My previous post, A tour of the universe, waxed lyrical about The Scale of the Universe 2, an online interactive tour of the length scales of the universe which had originally been passed on to me by friend and design professional Ashley Youett. When I told him of the post I had made on my blog, he came back in a few days with a brilliant example of how science was already cool in the 1970s (and also perhaps saying something about the nature of original thought).
Powers of Ten is a video from 1977 depicting the very same concept as The Scale of the Universe 2, that is, a journey through the dizzying length scales over which our Universe is structured. The video, complete with eerie futuristic synth soundtrack, starts with a couple picnicking on a lakeside in Chicago, before zooming out to the dusty reaches of galactic clusters, and sweeping back down to the quantum world of subatomic particles.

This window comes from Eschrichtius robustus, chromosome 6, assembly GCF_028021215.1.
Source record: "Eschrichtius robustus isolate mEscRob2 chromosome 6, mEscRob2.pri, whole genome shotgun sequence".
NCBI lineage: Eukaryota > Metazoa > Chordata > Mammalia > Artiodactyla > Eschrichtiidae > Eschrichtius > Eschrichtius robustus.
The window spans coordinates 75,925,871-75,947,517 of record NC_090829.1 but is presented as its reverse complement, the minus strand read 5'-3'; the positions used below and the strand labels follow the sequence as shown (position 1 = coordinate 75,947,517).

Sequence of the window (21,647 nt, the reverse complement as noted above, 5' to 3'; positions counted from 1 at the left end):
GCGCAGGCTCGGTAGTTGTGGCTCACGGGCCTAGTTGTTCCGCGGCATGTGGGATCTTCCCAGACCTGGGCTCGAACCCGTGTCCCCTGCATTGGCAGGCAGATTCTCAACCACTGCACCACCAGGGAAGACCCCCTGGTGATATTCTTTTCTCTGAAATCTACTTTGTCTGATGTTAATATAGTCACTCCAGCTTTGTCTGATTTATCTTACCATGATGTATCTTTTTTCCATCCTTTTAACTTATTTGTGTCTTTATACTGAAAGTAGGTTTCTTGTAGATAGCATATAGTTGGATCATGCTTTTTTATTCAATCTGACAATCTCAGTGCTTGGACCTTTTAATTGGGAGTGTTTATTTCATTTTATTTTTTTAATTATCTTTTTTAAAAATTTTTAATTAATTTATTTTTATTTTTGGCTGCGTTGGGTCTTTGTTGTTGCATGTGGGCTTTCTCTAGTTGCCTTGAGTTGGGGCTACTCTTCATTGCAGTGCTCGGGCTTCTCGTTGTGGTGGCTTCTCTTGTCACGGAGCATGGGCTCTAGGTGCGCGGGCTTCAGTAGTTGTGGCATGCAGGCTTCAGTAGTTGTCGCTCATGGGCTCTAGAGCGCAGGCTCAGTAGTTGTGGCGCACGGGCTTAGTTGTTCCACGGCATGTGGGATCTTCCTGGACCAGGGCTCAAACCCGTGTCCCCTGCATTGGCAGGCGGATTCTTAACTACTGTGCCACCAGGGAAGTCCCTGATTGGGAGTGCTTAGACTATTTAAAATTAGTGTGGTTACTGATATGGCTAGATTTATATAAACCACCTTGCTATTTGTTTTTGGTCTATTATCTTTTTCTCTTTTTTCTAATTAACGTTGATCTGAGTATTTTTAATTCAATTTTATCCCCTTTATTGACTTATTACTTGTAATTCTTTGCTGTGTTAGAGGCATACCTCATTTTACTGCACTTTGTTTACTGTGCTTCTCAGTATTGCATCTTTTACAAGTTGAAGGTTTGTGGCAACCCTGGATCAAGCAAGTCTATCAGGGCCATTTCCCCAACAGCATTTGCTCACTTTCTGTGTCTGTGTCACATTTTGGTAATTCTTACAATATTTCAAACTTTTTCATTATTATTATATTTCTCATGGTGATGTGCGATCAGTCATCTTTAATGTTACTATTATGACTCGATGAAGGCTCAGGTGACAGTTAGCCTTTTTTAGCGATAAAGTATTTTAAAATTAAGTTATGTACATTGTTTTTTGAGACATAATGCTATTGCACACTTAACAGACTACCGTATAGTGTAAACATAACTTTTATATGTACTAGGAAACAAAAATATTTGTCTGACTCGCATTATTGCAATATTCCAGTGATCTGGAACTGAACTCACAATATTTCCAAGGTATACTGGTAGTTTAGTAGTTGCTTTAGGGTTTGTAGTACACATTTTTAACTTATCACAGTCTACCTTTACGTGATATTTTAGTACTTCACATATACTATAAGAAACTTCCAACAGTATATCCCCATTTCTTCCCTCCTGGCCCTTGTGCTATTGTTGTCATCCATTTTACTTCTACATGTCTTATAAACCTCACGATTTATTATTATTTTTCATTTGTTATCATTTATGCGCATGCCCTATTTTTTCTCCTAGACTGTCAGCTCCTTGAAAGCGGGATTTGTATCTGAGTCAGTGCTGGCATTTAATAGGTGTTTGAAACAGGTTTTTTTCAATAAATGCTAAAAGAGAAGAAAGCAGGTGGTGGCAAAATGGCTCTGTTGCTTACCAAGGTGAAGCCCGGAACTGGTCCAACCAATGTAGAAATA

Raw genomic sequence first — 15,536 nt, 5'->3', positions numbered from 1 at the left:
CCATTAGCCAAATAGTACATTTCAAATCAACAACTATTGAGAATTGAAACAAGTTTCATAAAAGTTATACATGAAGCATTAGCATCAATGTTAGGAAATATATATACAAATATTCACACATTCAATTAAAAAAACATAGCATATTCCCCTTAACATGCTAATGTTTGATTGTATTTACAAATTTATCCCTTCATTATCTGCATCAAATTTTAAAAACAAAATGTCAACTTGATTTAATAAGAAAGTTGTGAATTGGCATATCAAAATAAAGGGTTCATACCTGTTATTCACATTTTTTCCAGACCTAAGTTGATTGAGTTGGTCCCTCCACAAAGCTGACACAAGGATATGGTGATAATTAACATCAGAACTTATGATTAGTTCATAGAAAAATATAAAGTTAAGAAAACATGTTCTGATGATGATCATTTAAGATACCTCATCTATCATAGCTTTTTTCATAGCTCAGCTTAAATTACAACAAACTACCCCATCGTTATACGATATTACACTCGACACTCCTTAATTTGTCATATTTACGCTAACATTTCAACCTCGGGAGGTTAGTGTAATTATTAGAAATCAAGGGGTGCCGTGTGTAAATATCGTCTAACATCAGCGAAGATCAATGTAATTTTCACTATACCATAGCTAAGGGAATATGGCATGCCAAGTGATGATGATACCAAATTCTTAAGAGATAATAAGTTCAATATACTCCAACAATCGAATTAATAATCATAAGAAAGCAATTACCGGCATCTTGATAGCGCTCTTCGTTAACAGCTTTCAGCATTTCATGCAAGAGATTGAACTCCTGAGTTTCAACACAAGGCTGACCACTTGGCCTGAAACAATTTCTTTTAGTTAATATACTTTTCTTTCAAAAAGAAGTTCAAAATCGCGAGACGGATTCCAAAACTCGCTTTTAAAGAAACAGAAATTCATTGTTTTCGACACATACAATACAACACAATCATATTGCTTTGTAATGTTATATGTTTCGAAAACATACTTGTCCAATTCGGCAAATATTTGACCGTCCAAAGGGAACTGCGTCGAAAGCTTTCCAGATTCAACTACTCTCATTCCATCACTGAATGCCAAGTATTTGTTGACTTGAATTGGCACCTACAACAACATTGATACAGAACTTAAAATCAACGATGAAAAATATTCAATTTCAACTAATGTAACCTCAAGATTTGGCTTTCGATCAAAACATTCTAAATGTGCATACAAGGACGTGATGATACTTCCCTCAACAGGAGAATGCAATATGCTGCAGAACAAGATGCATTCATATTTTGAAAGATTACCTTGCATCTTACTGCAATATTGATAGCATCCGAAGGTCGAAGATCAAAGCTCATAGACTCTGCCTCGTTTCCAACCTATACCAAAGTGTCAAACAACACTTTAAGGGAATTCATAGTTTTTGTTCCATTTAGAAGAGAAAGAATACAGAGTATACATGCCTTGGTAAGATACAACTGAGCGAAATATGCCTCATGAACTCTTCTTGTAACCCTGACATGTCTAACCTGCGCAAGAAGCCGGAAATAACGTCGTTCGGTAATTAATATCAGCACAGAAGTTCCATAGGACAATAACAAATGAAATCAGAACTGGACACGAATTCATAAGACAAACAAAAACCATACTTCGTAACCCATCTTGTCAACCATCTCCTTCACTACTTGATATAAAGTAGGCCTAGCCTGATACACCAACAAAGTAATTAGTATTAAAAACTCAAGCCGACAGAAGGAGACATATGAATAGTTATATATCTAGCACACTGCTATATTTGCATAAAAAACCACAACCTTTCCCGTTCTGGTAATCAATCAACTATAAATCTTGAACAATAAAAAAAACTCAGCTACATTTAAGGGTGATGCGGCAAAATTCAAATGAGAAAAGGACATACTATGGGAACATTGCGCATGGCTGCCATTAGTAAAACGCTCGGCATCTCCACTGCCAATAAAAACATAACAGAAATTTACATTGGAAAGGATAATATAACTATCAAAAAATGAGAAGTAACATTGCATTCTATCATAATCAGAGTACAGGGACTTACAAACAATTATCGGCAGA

Our understanding of the Universe has changed since 1977, but in a subtle rather than a wholesale way. A big shout out to PLUTO for example (2:50), with its "odd orbit", which is no longer classed as a planet. Things are also notiecably less certain than today when the scene rests on a single proton; when this video was made the idea of Quarks was little more than a decade old.
The video captures something of the sci-fi wonderment at science that I sense was present in the 1960s and 1970s. This really must have been a very optimistic time. Perhaps science is too much of a fact these days, or maybe we are just all too caught up in technology.
"A line extends at the true speed of light; in one second it half crosses the tilted orbit of the moon"